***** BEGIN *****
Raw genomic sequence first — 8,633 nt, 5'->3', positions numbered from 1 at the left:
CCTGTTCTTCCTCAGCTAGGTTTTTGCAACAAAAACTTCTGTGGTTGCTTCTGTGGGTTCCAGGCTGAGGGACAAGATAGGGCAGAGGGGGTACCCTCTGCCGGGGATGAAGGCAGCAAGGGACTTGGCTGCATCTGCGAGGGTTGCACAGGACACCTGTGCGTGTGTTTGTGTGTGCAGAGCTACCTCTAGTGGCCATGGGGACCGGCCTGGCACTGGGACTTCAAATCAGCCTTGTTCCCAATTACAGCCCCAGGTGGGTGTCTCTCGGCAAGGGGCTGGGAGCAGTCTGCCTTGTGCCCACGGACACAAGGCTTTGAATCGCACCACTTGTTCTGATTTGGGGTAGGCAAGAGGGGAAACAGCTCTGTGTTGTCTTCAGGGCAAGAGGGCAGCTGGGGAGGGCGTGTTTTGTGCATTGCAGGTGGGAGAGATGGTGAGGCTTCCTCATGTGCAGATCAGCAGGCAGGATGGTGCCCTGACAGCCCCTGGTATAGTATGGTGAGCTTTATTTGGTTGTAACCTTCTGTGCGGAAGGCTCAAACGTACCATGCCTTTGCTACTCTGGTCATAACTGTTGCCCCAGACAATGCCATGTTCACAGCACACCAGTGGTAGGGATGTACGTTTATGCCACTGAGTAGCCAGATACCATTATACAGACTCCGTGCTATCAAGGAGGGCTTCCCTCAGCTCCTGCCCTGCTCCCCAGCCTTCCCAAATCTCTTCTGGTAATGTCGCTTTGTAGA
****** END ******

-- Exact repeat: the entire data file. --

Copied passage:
Raw genomic sequence first — 8,633 nt, 5'->3', positions numbered from 1 at the left:
CCTGTTCTTCCTCAGCTAGGTTTTTGCAACAAAAACTTCTGTGGTTGCTTCTGTGGGTTCCAGGCTGAGGGACAAGATAGGGCAGAGGGGGTACCCTCTGCCGGGGATGAAGGCAGCAAGGGACTTGGCTGCATCTGCGAGGGTTGCACAGGACACCTGTGCGTGTGTTTGTGTGTGCAGAGCTACCTCTAGTGGCCATGGGGACCGGCCTGGCACTGGGACTTCAAATCAGCCTTGTTCCCAATTACAGCCCCAGGTGGGTGTCTCTCGGCAAGGGGCTGGGAGCAGTCTGCCTTGTGCCCACGGACACAAGGCTTTGAATCGCACCACTTGTTCTGATTTGGGGTAGGCAAGAGGGGAAACAGCTCTGTGTTGTCTTCAGGGCAAGAGGGCAGCTGGGGAGGGCGTGTTTTGTGCATTGCAGGTGGGAGAGATGGTGAGGCTTCCTCATGTGCAGATCAGCAGGCAGGATGGTGCCCTGACAGCCCCTGGTATAGTATGGTGAGCTTTATTTGGTTGTAACCTTCTGTGCGGAAGGCTCAAACGTACCATGCCTTTGCTACTCTGGTCATAACTGTTGCCCCAGACAATGCCATGTTCACAGCACACCAGTGGTAGGGATGTACGTTTATGCCACTGAGTAGCCAGATACCATTATACAGACTCCGTGCTATCAAGGAGGGCTTCCCTCAGCTCCTGCCCTGCTCCCCAGCCTTCCCAAATCTCTTCTGGTAATGTCGCTTTGTAGA